all of the kids today are being raised by kids of yesterday..what happened to the values we were taught? why are we not teaching those same values to our kids today?
seems to me that the blame does not lie solely on the computer (maybe alot of it, but not all of it) it does however lie at the feet of yesterdays kids.

Believe you me, if we acted up..it didnt matter if it was in public or not..we got a good smack on the backside! you do that to a kid today..they take them away from you.

we as a people have allowed this to happen. we are the ones that did not stand up and say to our governments " we have a right to discipline(spelling) our children in any humane way we see fit" we just sat back and let the government take all of that away from us, now what are we left with??

a generation that is not only without morals and values, but a generation without Consciousness

and the even more frightening thing to this is that the children that the children of today are raising are going to be even worse!

so..we can sit here and blame the internet/computer all we want to..but lets not forget who was in charge around the home with that computer in it..and for sure lets not forget who sat down while the rights were being revoked..

Agilemind 0 Posting Whiz in Training

Why are we, the millennials or the Net-Gen, allowing old people to define us?
We are not without morals -> not a week goes by that there isn't some event supporting a charity going on at my University.
We are not without consciousness -> in fact we are more aware of world events than any generation before us was at our age thanks to the 'evil corrupting' internet.
No we don't follow a strict hierarchical society where a workers worth is measured in how many hours or their life they've spent doing a job and no one is worth listening to before they've spent 10yrs with the company.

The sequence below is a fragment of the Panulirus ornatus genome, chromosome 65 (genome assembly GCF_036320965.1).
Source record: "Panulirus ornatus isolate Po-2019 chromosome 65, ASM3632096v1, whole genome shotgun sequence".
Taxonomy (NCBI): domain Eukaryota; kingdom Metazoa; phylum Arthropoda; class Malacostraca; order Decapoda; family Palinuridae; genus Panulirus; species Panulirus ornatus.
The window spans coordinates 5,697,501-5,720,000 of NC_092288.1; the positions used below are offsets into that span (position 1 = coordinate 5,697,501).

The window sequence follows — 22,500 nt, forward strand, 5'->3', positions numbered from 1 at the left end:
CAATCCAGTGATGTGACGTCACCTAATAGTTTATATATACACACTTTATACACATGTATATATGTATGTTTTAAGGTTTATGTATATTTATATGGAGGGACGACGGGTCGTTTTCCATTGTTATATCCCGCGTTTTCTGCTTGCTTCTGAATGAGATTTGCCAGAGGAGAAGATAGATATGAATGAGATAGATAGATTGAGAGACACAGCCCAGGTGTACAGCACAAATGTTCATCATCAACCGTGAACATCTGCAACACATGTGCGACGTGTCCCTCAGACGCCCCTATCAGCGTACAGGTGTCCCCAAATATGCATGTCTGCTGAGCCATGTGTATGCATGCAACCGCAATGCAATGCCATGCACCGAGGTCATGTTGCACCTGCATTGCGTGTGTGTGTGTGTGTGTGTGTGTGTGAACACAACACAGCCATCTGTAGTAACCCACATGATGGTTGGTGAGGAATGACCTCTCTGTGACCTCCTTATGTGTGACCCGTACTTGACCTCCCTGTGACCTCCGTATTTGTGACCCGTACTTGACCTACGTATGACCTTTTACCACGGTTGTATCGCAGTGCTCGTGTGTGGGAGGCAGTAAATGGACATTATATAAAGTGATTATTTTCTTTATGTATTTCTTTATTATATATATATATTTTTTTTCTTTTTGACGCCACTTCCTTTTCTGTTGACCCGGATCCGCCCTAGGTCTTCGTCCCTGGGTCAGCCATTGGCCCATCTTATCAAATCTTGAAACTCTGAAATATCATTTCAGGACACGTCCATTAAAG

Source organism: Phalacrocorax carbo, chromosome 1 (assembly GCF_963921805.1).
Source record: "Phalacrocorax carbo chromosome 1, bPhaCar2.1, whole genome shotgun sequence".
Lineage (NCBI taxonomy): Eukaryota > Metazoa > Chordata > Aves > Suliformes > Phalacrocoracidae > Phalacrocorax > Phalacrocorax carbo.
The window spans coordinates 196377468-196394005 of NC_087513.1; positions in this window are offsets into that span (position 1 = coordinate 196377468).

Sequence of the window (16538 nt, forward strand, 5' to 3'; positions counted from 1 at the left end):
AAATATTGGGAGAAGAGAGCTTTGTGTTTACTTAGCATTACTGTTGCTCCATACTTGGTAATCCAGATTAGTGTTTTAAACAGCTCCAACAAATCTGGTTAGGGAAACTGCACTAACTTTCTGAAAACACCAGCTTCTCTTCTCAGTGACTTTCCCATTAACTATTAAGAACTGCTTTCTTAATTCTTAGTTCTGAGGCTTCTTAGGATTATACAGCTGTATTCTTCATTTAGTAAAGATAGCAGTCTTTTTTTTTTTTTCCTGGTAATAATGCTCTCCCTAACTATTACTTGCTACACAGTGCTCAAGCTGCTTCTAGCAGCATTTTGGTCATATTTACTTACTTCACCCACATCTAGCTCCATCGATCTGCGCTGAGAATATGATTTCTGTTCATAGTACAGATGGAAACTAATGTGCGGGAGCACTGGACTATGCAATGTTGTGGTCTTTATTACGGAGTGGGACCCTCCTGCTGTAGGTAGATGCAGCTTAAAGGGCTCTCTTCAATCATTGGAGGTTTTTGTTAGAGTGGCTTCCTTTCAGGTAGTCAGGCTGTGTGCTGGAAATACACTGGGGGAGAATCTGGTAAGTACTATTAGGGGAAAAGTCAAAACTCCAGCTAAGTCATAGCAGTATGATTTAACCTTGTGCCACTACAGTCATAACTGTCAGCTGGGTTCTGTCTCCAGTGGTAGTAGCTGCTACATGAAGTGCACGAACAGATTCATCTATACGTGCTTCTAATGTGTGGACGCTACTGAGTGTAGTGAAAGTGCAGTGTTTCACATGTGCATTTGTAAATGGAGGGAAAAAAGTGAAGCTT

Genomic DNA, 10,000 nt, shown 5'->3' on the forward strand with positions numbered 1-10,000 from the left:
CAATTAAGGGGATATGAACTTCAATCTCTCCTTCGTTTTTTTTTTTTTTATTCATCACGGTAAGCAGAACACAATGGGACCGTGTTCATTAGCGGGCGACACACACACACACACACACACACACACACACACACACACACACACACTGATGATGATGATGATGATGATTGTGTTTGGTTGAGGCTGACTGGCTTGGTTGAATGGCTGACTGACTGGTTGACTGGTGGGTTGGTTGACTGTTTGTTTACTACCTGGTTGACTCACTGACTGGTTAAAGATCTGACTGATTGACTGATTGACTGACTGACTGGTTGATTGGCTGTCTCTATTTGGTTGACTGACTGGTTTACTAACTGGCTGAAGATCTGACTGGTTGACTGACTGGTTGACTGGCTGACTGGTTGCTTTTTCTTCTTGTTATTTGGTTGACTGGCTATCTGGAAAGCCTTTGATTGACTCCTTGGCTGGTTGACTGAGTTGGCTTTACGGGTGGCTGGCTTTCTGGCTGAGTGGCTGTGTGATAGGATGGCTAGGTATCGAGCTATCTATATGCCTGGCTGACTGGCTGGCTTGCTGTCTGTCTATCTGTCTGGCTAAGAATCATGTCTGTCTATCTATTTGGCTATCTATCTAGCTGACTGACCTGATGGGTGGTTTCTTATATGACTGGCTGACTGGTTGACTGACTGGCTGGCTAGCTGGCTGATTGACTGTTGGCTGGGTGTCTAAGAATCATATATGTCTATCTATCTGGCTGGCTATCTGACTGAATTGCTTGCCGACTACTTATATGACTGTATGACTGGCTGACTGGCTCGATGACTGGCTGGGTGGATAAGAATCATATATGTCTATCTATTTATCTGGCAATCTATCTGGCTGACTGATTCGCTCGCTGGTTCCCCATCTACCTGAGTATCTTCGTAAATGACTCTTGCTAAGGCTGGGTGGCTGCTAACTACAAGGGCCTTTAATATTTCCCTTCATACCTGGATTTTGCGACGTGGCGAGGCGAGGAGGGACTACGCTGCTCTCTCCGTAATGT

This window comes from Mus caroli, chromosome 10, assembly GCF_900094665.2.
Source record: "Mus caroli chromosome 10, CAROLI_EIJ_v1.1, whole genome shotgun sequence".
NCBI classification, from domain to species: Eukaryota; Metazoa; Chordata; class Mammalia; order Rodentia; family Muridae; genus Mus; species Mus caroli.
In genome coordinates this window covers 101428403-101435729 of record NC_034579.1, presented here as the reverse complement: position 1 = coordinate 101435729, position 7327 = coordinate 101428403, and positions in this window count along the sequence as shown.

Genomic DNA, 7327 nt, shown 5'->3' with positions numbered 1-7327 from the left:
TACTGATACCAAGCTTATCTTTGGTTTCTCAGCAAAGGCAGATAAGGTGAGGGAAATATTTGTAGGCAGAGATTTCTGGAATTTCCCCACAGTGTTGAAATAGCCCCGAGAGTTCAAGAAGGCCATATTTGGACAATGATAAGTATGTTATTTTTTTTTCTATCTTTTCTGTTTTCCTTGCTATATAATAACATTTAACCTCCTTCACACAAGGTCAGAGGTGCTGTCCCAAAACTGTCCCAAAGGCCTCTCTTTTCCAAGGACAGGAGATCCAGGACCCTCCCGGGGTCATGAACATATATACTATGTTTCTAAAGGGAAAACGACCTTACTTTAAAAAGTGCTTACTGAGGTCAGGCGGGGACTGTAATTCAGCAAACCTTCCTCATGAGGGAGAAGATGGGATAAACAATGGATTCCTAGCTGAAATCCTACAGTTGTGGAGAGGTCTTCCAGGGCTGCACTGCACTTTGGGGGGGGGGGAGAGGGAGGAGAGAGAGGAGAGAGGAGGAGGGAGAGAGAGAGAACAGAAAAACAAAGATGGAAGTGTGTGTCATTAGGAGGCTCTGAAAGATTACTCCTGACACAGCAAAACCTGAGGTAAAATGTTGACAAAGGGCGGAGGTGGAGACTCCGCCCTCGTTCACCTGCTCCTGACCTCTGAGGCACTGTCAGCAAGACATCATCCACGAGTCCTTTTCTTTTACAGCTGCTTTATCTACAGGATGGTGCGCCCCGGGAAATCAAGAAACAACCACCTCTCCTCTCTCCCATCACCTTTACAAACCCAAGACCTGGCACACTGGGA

Instead our world is based on equality and mutual respect, where everyone is welcome to contribute if they have talent or passion, where a worker's worth is measure in the quantity and quality of their work regardless how many hours it took them to do it or how many yrs experience they have.
Our world is a conversation between peers not a lecture from master to pupil. The Boomers and genX may run the world for now but look out because the echo-boom/millennials are coming and if you don't adapt you'll be left in the dust.

Dcurvez 0 Junior Poster in Training

yes, it is true that in that aspect, the kids of today are much more fortunate than the yesterdays kids..back when women were not allowed to smoke in public..when kids were seen and not heard.

but as I sit here and look around, and speak to some of my yet "older friends" the ones in their 60's...they tell me stories of when they first settled in the towns they are in now, "back in 1970..when we first came here, I remember..no trees, the city was 8 streets"..what i am getting at is this:
the comforts that are available to us today..are this way because of the "yesterdays Kids"..they are the ones that started the ball rolling, they are the ones that started the growth..

we wake up every day, we have electricity, we have cars that go faster than some of us can think, we have equality...which by the way was started with yesterdays kids..they fought for that..and todays kids reap the benefits.

the kids of yesterday are fighters, so, no..left in the dust..never! but give up on a dying situation...yes.

the whole conversation was about "blaming the computers/internet" for the lack or the difference in behavior..
I for one do not agree with that, as it is the parents job to grab control and keep it. if the kid in the home is without manners, without morals..well, you cant rightly blame them..they are just kids! you are the adult..take control and keep it..quit passing the buck off anything that suits you! and for God Sakes...quit spending $100,000.00 on 100,000 people..to do 100,000 tests to come up with something so obvious!

my Gooodness, I will NEVER forget the test they came up with 20 years ago! it was such a big thing! and they made it be known that they spent some UNGODLY amount of money for so many years to finally understand that babies feel the same level of pain that an adult does LOL..are you kidding me???????????

and..by the way..I personally has always wanted to meet the so called "panel of experts" that decide what is acceptible/what is not..what is normal/ what is not..becuase personally I dont ever remember voting anyone into that office..